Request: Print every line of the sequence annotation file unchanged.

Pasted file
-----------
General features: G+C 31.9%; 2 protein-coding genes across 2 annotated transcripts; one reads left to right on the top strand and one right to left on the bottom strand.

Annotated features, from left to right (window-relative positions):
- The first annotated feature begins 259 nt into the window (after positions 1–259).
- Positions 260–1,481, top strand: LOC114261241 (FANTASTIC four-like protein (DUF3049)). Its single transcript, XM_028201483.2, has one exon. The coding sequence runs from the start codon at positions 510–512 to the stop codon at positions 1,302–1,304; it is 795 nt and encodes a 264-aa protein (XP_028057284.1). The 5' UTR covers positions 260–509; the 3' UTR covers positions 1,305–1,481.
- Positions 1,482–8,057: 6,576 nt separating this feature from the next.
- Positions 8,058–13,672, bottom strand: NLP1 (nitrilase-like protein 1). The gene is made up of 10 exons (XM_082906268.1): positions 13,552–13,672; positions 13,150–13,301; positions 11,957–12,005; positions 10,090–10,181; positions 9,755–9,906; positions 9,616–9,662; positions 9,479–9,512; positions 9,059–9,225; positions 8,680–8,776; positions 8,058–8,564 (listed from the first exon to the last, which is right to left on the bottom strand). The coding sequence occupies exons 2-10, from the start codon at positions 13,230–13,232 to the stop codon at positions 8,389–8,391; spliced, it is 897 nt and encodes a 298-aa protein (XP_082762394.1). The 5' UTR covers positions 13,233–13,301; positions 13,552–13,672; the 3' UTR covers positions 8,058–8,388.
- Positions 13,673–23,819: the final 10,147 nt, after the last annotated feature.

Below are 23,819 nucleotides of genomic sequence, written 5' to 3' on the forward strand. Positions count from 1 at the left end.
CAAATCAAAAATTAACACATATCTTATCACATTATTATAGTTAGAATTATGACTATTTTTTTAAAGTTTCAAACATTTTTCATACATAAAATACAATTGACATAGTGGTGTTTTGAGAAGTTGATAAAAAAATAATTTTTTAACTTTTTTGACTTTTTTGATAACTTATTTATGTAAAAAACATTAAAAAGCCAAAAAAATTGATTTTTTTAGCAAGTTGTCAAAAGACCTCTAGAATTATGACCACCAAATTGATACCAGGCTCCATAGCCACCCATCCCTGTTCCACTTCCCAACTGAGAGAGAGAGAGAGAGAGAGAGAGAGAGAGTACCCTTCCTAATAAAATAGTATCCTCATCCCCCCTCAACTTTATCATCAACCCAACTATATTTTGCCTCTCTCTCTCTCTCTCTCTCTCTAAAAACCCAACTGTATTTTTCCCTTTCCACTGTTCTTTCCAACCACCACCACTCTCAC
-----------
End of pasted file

General features: G+C 31.9%; 2 protein-coding genes across 2 annotated transcripts; one reads left to right on the top strand and one right to left on the bottom strand.

Annotated features, from left to right (window-relative positions):
- The first annotated feature begins 259 nt into the window (after positions 1–259).
- Positions 260–1,481, top strand: LOC114261241 (FANTASTIC four-like protein (DUF3049)). Its single transcript, XM_028201483.2, has one exon. The coding sequence runs from the start codon at positions 510–512 to the stop codon at positions 1,302–1,304; it is 795 nt and encodes a 264-aa protein (XP_028057284.1). The 5' UTR covers positions 260–509; the 3' UTR covers positions 1,305–1,481.
- Positions 1,482–8,057: 6,576 nt separating this feature from the next.
- Positions 8,058–13,672, bottom strand: NLP1 (nitrilase-like protein 1). The gene is made up of 10 exons (XM_082906268.1): positions 13,552–13,672; positions 13,150–13,301; positions 11,957–12,005; positions 10,090–10,181; positions 9,755–9,906; positions 9,616–9,662; positions 9,479–9,512; positions 9,059–9,225; positions 8,680–8,776; positions 8,058–8,564 (listed from the first exon to the last, which is right to left on the bottom strand). The coding sequence occupies exons 2-10, from the start codon at positions 13,230–13,232 to the stop codon at positions 8,389–8,391; spliced, it is 897 nt and encodes a 298-aa protein (XP_082762394.1). The 5' UTR covers positions 13,233–13,301; positions 13,552–13,672; the 3' UTR covers positions 8,058–8,388.
- Positions 13,673–23,819: the final 10,147 nt, after the last annotated feature.

Below are 23,819 nucleotides of genomic sequence, written 5' to 3' on the forward strand. Positions count from 1 at the left end.
CAAATCAAAAATTAACACATATCTTATCACATTATTATAGTTAGAATTATGACTATTTTTTTAAAGTTTCAAACATTTTTCATACATAAAATACAATTGACATAGTGGTGTTTTGAGAAGTTGATAAAAAAATAATTTTTTAACTTTTTTGACTTTTTTGATAACTTATTTATGTAAAAAACATTAAAAAGCCAAAAAAATTGATTTTTTTAGCAAGTTGTCAAAAGACCTCTAGAATTATGACCACCAAATTGATACCAGGCTCCATAGCCACCCATCCCTGTTCCACTTCCCAACTGAGAGAGAGAGAGAGAGAGAGAGAGAGAGAGTACCCTTCCTAATAAAATAGTATCCTCATCCCCCCTCAACTTTATCATCAACCCAACTATATTTTGCCTCTCTCTCTCTCTCTCTCTCTCTAAAAACCCAACTGTATTTTTCCCTTTCCACTGTTCTTTCCAACCACCACCACTCTCAC